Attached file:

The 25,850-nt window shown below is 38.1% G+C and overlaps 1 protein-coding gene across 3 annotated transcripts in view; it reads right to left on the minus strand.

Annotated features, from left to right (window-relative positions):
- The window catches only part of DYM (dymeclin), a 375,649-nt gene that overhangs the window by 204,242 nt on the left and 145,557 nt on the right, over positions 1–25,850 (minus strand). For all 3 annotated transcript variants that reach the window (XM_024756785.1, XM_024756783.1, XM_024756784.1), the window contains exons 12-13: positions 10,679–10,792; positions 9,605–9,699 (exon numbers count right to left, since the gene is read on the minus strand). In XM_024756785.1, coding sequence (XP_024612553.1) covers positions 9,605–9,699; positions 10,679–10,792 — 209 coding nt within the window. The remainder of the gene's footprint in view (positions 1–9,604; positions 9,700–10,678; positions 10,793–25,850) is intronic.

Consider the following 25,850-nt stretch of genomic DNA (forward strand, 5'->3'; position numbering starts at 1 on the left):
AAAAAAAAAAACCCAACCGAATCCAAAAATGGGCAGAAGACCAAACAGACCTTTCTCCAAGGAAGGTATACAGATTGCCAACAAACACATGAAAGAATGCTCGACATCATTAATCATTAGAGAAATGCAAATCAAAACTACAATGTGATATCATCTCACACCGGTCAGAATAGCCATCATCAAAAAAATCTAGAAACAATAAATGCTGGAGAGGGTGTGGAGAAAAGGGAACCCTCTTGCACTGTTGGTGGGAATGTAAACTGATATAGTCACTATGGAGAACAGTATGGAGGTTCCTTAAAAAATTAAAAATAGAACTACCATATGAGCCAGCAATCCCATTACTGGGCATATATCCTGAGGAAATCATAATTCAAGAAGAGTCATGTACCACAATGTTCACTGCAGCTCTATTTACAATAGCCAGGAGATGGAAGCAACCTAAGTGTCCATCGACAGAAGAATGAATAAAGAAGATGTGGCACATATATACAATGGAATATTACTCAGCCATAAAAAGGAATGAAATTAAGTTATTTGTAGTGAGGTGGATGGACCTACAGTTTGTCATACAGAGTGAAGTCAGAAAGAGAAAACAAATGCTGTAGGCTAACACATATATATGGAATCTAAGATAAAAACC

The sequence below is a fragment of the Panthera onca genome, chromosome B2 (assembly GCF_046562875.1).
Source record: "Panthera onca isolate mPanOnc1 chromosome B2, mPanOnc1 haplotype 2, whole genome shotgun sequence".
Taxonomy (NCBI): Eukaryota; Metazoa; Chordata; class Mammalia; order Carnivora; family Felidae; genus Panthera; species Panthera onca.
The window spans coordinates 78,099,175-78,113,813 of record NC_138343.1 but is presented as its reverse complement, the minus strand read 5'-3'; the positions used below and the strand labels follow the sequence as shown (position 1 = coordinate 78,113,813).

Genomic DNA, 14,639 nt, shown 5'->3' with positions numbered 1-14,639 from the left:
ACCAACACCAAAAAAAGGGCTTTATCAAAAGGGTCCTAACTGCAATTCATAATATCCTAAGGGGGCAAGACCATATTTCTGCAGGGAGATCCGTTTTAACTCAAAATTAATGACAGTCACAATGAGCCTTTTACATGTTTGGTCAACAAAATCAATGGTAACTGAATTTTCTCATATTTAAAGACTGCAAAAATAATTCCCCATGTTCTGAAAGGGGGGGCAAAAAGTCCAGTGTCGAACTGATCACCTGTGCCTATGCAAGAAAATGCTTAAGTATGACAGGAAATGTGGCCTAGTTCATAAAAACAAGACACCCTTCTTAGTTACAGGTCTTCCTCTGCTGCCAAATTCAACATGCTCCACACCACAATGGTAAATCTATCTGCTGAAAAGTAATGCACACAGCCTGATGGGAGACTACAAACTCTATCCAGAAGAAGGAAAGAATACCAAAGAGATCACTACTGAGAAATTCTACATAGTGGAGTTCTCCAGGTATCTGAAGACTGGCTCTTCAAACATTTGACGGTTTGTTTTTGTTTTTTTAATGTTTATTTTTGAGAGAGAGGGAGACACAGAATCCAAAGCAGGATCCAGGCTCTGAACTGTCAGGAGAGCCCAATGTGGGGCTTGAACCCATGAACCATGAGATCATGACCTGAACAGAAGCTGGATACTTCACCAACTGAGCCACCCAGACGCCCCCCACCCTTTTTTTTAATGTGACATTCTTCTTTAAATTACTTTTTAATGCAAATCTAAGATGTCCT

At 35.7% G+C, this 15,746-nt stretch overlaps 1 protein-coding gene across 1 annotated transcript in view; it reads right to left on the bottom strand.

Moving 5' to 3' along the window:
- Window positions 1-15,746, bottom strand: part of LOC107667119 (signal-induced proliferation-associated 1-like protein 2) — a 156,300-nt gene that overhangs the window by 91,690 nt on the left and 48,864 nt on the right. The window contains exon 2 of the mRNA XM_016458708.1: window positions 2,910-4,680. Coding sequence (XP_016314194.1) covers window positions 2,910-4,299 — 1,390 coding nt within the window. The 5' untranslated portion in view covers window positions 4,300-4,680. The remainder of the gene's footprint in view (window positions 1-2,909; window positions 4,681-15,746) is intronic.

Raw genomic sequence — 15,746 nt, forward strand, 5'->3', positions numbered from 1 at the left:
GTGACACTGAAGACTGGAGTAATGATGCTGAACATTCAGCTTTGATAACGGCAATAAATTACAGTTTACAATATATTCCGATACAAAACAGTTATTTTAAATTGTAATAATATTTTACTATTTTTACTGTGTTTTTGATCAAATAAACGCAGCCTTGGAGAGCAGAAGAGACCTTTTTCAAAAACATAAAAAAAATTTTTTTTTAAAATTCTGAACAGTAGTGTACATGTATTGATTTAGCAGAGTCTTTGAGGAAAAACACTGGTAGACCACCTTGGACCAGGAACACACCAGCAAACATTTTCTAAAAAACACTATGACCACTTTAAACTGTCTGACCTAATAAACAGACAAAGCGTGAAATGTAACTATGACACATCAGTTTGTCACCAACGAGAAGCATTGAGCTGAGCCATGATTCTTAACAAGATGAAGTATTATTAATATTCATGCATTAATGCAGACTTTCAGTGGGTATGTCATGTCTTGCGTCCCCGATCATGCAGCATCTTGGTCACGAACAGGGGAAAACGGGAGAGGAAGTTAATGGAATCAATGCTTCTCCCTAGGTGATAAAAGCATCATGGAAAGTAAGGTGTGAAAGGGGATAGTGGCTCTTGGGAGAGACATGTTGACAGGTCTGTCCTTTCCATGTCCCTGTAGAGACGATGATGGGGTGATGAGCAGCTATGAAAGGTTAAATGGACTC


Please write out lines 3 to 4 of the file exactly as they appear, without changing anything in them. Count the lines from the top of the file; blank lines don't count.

- The window catches only part of DYM (dymeclin), a 375,649-nt gene that overhangs the window by 204,242 nt on the left and 145,557 nt on the right, over positions 1–25,850 (minus strand). For all 3 annotated transcript variants that reach the window (XM_024756785.1, XM_024756783.1, XM_024756784.1), the window contains exons 12-13: positions 10,679–10,792; positions 9,605–9,699 (exon numbers count right to left, since the gene is read on the minus strand). In XM_024756785.1, coding sequence (XP_024612553.1) covers positions 9,605–9,699; positions 10,679–10,792 — 209 coding nt within the window. The remainder of the gene's footprint in view (positions 1–9,604; positions 9,700–10,678; positions 10,793–25,850) is intronic.

Consider the following 25,850-nt stretch of genomic DNA (forward strand, 5'->3'; position numbering starts at 1 on the left):